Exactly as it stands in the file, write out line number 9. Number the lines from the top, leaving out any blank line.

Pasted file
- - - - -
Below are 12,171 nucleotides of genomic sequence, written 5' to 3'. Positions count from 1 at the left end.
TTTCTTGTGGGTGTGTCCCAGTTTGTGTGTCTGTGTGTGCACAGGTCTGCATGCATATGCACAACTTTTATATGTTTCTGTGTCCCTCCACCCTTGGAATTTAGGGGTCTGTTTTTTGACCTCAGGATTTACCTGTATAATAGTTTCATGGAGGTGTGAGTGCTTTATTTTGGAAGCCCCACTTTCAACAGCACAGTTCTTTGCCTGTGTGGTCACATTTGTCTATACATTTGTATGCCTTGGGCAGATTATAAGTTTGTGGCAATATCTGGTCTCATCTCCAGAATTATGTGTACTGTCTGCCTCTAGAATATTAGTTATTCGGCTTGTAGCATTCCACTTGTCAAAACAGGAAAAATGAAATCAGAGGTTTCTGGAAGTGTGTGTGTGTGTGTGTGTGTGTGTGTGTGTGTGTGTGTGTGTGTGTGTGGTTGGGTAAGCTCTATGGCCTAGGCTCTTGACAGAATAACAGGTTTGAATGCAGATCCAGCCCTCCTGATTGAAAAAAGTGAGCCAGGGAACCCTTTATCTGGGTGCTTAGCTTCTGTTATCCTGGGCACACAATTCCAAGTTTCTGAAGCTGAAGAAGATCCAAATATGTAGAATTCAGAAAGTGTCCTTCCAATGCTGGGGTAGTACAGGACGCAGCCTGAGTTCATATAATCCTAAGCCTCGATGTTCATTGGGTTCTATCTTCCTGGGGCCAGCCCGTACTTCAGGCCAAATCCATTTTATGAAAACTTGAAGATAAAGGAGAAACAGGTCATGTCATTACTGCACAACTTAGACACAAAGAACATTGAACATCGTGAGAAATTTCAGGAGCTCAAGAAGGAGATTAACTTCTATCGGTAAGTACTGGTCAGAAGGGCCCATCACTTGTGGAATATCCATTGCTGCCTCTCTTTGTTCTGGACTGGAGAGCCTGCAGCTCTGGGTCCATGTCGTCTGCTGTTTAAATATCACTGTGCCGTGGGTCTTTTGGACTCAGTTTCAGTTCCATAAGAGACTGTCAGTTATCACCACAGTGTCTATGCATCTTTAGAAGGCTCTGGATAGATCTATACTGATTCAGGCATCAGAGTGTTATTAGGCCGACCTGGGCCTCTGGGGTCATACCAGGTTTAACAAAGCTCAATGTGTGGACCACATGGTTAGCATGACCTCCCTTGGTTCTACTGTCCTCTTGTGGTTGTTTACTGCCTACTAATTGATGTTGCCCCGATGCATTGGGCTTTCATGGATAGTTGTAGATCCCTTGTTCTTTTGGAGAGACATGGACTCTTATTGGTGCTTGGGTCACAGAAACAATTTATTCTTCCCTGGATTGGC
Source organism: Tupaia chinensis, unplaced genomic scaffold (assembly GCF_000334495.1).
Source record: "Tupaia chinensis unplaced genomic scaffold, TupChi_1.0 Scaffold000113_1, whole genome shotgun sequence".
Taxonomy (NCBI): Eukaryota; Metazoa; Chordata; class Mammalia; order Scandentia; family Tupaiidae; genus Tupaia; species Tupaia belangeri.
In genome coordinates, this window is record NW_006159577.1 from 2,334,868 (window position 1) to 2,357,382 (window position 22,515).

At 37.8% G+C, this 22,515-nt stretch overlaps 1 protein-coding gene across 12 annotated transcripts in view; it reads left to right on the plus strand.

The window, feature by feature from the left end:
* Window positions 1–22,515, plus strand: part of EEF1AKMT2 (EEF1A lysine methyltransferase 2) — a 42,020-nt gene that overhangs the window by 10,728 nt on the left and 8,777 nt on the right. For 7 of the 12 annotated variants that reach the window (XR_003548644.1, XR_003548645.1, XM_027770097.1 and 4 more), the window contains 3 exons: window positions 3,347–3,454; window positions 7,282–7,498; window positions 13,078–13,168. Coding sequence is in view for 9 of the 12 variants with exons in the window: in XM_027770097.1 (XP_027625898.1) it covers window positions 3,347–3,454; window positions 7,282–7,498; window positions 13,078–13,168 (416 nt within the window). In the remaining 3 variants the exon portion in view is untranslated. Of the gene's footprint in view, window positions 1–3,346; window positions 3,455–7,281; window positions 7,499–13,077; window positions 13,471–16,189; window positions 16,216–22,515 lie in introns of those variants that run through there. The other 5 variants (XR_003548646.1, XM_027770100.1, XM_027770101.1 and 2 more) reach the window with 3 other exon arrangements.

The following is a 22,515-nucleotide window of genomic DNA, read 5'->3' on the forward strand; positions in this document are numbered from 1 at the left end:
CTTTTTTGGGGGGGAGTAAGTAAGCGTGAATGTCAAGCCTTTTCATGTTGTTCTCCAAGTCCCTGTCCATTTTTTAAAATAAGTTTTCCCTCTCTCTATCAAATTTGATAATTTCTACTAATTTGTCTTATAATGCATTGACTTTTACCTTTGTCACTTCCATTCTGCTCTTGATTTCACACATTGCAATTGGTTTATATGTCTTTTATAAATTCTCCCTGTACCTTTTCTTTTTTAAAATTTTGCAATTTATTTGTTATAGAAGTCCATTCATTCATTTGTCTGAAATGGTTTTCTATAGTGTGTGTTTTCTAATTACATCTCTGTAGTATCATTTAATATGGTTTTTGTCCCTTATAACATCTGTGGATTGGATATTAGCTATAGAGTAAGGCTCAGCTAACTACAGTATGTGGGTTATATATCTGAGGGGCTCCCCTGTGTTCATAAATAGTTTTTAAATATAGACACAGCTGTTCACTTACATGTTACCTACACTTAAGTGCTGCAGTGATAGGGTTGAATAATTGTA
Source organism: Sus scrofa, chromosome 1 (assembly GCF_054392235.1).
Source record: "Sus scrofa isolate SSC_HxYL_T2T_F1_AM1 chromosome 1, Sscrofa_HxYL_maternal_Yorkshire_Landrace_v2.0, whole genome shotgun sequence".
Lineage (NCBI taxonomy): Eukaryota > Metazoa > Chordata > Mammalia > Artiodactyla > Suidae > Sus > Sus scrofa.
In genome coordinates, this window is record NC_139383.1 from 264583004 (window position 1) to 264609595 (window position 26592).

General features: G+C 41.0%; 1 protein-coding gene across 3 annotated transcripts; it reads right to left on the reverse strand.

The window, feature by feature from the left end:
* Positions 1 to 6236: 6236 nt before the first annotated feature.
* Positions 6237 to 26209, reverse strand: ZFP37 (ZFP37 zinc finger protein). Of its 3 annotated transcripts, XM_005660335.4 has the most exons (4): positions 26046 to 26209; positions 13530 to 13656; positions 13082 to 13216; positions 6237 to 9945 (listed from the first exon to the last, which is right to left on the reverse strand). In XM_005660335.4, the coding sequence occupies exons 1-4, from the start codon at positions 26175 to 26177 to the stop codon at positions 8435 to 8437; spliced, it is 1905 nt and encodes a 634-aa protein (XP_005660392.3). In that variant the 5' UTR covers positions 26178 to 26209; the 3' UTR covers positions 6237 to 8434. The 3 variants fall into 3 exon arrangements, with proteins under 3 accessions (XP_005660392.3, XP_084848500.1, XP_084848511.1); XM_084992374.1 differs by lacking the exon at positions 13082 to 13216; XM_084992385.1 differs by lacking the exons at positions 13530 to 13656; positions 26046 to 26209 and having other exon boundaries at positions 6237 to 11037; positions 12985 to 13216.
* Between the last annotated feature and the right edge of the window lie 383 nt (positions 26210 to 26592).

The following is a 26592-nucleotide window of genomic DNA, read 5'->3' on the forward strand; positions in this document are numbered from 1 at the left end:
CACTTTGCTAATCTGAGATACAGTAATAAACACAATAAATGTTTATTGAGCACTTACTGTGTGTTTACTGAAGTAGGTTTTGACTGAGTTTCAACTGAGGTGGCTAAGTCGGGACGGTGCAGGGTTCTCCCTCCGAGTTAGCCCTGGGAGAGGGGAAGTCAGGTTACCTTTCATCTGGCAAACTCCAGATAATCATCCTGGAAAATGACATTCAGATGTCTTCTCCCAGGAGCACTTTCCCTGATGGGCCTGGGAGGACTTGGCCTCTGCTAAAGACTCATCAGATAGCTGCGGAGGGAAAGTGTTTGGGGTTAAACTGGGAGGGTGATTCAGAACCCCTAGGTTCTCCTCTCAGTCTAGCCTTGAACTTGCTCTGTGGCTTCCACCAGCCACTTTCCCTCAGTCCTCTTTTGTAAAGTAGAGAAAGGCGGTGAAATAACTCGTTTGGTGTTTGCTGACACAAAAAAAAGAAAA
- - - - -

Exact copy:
* Window positions 1–22,515, plus strand: part of EEF1AKMT2 (EEF1A lysine methyltransferase 2) — a 42,020-nt gene that overhangs the window by 10,728 nt on the left and 8,777 nt on the right. For 7 of the 12 annotated variants that reach the window (XR_003548644.1, XR_003548645.1, XM_027770097.1 and 4 more), the window contains 3 exons: window positions 3,347–3,454; window positions 7,282–7,498; window positions 13,078–13,168. Coding sequence is in view for 9 of the 12 variants with exons in the window: in XM_027770097.1 (XP_027625898.1) it covers window positions 3,347–3,454; window positions 7,282–7,498; window positions 13,078–13,168 (416 nt within the window). In the remaining 3 variants the exon portion in view is untranslated. Of the gene's footprint in view, window positions 1–3,346; window positions 3,455–7,281; window positions 7,499–13,077; window positions 13,471–16,189; window positions 16,216–22,515 lie in introns of those variants that run through there. The other 5 variants (XR_003548646.1, XM_027770100.1, XM_027770101.1 and 2 more) reach the window with 3 other exon arrangements.